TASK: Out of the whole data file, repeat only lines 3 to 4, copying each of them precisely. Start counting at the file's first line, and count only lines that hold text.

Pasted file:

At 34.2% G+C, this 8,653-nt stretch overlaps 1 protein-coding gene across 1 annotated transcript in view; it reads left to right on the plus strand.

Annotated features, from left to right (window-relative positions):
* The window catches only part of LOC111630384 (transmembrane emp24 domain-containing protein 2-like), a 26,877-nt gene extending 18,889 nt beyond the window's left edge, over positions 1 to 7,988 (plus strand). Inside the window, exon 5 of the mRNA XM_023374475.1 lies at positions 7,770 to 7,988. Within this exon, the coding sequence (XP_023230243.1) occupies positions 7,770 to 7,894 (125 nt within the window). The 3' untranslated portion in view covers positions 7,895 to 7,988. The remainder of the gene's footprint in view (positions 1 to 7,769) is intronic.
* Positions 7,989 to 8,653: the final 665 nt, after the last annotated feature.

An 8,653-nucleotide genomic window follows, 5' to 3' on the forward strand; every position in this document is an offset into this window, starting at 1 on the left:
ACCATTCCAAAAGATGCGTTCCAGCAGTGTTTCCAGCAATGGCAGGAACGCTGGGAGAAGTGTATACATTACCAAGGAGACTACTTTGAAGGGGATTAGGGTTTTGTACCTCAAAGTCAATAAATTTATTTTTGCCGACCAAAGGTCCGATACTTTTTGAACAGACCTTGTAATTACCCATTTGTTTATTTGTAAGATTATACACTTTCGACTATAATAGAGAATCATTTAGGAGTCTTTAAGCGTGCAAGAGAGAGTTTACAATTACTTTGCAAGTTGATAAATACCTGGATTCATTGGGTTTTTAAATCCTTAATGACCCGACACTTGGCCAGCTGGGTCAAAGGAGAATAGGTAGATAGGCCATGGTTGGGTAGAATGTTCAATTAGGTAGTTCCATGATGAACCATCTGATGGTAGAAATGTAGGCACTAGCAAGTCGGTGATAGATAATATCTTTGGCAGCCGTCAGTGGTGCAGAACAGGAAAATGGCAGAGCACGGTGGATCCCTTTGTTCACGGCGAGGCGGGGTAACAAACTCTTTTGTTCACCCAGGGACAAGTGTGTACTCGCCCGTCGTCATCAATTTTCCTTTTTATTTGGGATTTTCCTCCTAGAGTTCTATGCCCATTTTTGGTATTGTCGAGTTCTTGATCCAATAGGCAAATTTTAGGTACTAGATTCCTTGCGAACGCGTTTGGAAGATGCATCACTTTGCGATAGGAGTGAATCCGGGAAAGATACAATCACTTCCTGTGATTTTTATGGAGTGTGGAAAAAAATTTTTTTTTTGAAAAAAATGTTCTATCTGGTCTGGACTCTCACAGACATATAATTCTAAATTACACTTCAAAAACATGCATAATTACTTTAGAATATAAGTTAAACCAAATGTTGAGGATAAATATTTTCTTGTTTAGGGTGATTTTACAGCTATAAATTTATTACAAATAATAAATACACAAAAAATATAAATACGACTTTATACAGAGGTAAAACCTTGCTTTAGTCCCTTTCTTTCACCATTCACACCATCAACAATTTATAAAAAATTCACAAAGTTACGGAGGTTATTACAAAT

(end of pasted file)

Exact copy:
* The window catches only part of LOC111630384 (transmembrane emp24 domain-containing protein 2-like), a 26,877-nt gene extending 18,889 nt beyond the window's left edge, over positions 1 to 7,988 (plus strand). Inside the window, exon 5 of the mRNA XM_023374475.1 lies at positions 7,770 to 7,988. Within this exon, the coding sequence (XP_023230243.1) occupies positions 7,770 to 7,894 (125 nt within the window). The 3' untranslated portion in view covers positions 7,895 to 7,988. The remainder of the gene's footprint in view (positions 1 to 7,769) is intronic.
* Positions 7,989 to 8,653: the final 665 nt, after the last annotated feature.